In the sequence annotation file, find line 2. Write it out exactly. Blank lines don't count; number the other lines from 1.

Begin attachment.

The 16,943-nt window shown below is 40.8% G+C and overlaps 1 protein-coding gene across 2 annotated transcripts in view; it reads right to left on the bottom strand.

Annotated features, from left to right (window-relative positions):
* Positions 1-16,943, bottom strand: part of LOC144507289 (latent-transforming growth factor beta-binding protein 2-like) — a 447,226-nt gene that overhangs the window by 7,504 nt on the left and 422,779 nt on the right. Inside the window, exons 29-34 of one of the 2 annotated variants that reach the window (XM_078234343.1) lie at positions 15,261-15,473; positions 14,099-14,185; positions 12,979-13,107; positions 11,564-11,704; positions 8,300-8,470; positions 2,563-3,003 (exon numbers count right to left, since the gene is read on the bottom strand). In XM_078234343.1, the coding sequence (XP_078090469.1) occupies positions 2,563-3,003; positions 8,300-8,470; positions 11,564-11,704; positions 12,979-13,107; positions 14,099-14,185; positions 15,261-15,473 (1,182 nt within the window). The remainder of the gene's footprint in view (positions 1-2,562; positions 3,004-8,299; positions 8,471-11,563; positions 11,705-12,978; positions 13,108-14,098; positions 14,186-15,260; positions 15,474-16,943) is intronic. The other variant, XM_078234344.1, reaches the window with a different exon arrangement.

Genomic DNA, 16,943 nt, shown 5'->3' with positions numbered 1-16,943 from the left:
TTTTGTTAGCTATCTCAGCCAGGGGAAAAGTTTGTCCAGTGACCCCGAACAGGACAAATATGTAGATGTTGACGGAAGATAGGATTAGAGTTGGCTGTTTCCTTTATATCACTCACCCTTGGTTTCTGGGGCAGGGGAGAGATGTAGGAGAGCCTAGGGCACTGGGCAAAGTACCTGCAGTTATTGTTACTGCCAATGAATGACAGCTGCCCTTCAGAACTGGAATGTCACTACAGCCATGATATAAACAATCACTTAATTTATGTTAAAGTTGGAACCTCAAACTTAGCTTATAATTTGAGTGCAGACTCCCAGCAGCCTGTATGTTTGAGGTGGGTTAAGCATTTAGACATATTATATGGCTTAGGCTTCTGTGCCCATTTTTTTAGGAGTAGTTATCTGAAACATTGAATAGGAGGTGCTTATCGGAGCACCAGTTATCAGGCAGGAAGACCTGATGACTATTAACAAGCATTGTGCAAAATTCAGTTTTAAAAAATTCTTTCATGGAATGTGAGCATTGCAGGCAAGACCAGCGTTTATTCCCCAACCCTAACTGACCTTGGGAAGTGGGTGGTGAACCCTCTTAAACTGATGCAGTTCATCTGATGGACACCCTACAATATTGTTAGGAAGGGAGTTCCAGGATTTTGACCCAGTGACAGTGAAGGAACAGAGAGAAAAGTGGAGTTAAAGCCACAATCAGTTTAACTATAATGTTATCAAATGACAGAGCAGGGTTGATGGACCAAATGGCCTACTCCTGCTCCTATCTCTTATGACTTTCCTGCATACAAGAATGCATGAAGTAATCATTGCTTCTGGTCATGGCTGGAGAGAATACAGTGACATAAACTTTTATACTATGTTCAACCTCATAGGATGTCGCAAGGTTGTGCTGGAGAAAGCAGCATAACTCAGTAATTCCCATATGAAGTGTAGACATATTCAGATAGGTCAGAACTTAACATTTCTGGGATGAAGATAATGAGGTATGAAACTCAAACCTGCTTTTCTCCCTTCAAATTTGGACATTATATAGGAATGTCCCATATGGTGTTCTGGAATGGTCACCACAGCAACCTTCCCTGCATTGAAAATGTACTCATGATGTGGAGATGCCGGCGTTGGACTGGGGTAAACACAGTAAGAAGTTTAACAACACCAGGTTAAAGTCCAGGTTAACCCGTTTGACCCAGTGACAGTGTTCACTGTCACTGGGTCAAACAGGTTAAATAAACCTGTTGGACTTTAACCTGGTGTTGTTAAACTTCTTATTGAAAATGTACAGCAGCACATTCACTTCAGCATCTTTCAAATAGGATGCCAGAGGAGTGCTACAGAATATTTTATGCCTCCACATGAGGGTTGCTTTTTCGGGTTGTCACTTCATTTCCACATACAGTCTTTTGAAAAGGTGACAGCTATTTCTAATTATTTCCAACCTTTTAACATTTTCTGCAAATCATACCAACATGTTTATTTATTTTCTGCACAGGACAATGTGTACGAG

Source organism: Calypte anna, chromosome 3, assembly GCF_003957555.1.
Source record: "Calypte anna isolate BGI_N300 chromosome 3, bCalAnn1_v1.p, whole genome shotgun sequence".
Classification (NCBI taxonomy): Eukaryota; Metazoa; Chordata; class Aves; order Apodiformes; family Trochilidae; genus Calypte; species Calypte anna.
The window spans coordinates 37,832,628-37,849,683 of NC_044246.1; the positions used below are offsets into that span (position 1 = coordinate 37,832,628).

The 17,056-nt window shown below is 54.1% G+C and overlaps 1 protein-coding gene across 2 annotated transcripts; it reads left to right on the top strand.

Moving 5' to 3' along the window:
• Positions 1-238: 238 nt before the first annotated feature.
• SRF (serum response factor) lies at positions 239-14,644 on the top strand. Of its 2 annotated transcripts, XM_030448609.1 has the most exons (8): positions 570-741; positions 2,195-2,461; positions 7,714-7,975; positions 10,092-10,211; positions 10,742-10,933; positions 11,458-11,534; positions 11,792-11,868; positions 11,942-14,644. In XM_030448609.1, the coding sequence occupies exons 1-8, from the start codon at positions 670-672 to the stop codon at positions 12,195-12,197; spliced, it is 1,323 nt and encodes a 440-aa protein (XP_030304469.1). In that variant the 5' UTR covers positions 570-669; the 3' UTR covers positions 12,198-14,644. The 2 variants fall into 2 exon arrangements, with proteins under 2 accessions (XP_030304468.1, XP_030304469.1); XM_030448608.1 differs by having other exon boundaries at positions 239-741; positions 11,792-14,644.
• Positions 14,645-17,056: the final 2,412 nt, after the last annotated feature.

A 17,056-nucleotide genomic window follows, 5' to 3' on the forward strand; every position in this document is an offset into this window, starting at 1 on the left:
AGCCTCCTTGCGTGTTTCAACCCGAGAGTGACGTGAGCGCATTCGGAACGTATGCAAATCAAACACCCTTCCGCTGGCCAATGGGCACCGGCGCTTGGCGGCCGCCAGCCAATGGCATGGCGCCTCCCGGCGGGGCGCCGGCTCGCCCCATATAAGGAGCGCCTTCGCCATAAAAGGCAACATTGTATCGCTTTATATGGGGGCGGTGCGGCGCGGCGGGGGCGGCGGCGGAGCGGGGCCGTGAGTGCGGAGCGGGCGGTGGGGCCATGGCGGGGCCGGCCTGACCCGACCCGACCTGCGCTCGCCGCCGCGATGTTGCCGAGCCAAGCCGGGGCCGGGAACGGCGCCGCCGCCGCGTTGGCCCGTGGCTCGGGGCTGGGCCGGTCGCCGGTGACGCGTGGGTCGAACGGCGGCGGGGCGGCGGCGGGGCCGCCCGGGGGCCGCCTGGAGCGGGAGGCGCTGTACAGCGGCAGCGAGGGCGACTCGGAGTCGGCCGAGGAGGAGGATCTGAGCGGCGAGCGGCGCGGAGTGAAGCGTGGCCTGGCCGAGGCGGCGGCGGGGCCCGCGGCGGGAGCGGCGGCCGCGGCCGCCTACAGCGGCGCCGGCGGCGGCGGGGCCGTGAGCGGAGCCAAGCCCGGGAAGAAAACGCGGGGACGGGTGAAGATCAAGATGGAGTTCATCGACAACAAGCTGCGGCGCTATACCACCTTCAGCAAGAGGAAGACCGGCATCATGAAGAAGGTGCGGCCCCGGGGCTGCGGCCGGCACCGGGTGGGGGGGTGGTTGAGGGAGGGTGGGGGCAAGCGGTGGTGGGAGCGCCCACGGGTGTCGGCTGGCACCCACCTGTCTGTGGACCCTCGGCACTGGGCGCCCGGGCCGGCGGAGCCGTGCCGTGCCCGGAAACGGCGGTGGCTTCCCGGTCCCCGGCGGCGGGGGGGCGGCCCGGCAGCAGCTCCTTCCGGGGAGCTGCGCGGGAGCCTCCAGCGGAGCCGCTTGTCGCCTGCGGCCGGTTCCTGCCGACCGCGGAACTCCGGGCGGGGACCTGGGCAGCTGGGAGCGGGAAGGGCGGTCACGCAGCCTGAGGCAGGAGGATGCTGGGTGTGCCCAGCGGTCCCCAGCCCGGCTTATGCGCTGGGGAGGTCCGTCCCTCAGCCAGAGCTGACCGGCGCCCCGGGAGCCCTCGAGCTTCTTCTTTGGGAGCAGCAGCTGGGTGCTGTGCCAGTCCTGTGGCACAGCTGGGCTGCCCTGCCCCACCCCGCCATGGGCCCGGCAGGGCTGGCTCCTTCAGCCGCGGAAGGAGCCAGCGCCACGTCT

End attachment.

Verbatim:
Annotated features, from left to right (window-relative positions):